President Barack Obama has become the first sitting US president to visit the western Japanese city of Hiroshima, the site of the first atomic bombing at the end of World War II in 1945.
Friday's visit - the culmination of Obama's nuclear policy since he made a landmark speech on his vision for a nuclear-free world in Prague in 2009 - has stirred another round of decades-long controversy in Japan and the US over the legitimacy and necessity of the bombings of Hiroshima on August 6, 1945, and Nagasaki three days later.
Obama's visit is also a source of concern for Japan's neighbours, particularly South Korea and China, for different reasons.
China and South Korea fear Japan's nationalists would avail themselves of this opportunity to whitewash Tokyo's wartime atrocities, committed in the first half of the 20th century, and shake off its image as an aggressor.
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To say nothing of the often fierce, present-day territorial rows between Asian neighbours and Japan, the shared troubled history still haunts Northeast Asia, and is a major stumbling block to dialogue and cooperation in the region.
China and South Korea still vividly remember Japan's wartime atrocities, most notably the Nanking Massacre in 1937, in which as many 300,000 Chinese civilians and disarmed combatants are estimated to have been killed by Japanese troops.
Meanwhile, up to 200,000 "comfort women" - many from Korea - are believed to have been forced into sex slavery in Japan's wartime brothels.
They feel that Tokyo's past offers of apologies have been insufficient and insincere, as such words of atonement have often been contradicted by actual deeds by prominent politicians, who often visit the controversial Yasukuni shrine that honours Japan's A-class war criminals.
School textbooks have also been revised to put a positive light on Japan's wartime history, and attempts made to change the country's pacifist constitution that outlaws war as a means to settle international disputes.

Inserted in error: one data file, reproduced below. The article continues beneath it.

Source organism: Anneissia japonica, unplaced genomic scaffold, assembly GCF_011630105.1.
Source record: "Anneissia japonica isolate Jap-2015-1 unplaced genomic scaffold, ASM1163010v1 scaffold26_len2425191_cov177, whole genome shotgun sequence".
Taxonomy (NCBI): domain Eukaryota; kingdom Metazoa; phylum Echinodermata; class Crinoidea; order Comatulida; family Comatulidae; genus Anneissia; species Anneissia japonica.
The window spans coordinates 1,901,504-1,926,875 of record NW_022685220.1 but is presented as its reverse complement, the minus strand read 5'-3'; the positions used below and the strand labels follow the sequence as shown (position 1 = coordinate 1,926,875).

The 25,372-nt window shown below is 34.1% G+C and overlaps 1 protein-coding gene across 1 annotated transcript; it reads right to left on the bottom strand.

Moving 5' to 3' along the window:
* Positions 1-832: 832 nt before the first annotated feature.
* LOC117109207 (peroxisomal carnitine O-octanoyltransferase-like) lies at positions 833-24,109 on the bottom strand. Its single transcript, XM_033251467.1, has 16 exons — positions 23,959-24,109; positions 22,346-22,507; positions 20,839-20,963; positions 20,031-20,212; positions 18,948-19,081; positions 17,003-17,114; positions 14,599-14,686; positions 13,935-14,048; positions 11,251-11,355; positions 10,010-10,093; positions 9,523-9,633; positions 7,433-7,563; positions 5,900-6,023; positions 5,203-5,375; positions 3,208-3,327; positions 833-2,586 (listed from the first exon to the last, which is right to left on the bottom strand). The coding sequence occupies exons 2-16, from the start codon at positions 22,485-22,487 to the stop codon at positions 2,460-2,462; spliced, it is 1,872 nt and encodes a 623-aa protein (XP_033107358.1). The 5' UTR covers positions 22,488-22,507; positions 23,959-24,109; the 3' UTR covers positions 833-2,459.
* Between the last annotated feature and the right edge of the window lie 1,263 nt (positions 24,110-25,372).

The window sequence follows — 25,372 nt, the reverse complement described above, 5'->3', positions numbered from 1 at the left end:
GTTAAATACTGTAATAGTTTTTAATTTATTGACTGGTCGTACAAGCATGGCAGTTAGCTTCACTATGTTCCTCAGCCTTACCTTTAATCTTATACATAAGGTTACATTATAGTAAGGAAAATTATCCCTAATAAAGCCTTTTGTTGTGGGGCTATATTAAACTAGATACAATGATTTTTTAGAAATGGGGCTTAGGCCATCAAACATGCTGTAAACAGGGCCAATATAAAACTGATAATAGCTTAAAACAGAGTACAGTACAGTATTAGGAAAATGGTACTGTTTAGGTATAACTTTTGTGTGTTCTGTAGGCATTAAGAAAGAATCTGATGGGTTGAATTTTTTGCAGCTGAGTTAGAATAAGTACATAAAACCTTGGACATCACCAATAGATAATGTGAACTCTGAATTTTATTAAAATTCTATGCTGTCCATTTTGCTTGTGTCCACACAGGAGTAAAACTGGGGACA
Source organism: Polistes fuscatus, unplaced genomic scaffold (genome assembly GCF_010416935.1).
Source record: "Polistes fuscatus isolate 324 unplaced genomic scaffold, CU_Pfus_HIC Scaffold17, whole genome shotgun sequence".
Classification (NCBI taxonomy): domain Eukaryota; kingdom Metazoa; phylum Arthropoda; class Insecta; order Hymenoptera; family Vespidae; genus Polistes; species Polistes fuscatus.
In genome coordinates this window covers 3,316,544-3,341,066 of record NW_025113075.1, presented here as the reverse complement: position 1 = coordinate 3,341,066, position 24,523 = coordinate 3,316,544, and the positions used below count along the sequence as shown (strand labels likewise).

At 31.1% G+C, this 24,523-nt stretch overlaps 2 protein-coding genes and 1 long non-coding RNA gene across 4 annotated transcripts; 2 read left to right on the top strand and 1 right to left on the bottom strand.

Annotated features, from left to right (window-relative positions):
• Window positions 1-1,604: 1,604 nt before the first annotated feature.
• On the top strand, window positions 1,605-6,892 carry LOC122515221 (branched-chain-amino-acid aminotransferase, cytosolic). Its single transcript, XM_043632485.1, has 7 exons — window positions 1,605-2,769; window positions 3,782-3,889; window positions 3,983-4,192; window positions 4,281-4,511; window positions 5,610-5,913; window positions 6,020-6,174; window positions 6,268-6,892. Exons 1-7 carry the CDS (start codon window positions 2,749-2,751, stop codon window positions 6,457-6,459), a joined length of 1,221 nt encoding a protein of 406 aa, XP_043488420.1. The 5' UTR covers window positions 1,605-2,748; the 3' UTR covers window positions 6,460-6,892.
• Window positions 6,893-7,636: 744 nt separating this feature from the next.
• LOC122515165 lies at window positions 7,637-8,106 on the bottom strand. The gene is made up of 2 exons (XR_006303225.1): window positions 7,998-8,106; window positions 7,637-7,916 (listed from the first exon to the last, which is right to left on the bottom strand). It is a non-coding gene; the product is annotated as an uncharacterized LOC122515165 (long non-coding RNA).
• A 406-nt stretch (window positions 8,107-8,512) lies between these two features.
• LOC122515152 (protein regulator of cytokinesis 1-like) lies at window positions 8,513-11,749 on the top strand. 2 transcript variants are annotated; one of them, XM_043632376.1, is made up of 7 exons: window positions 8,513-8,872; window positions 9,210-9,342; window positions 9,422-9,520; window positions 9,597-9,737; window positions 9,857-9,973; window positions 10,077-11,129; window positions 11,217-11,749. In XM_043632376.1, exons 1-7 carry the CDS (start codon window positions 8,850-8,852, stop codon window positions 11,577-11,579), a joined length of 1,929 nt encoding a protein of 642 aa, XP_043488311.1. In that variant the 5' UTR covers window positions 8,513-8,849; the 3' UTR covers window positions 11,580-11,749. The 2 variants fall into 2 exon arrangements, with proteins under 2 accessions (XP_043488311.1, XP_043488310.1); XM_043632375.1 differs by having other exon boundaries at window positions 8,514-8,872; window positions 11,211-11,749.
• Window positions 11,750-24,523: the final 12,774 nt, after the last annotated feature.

Japan's conservatives think that enough time has passed and the next generation shouldn't feel the burden of its history.
Obama made it clear in his interview with Japan's public broadcaster NHK that he would not offer an apology and Japan also said it would not seek one.
However, in the eyes of many ordinary people around the world, the powerful and symbolic picture of him laying a wreath at the cenotaph of the Hiroshima Peace Memorial Park - dedicated to the victims of the atomic bomb in Hiroshima that killed about 140,000 people in 1945 - could be construed as one, potentially diluting Japan's image as a wartime aggressor.
Hong Lei, China's foreign ministry spokesman, voiced concerns in a rather measured tone, saying: "We hope that by inviting leaders or political figures of other countries to visit Hiroshima, Japan is telling the world that it will never tread on the path of militarism again, as it once brought unspeakable suffering to its people and people of Asia."
In an open letter to Obama, a group of civic organisations in South Korea called for him to ensure his visit doesn't end up justifying Japan's wartime crimes, or expand Tokyo's role militarily in world affairs.
Members of the Korean Victims' Association of the Atomic Bombings are planning to visit Hiroshima and deliver a letter to Obama, calling for a sincere apology and reparations both from the governments of the US and Japan.
As many as 40,000 Koreans - most of whom were forced to work in Japan during its colonial rule over the Korean peninsula - were killed and another 30,000 exposed to radiation from the atomic bombings of Hiroshima and Nagasaki.
Despite such wary eyes, however, with Japan being a strategic partner for the Obama administration's "rebalancing" policy vis-a-vis the Asia Pacific region, this visit is likely to help further expand Japan's military contribution to the ever-closer Japan-US alliance in the face of an increasingly assertive China.
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Source: Al Jazeera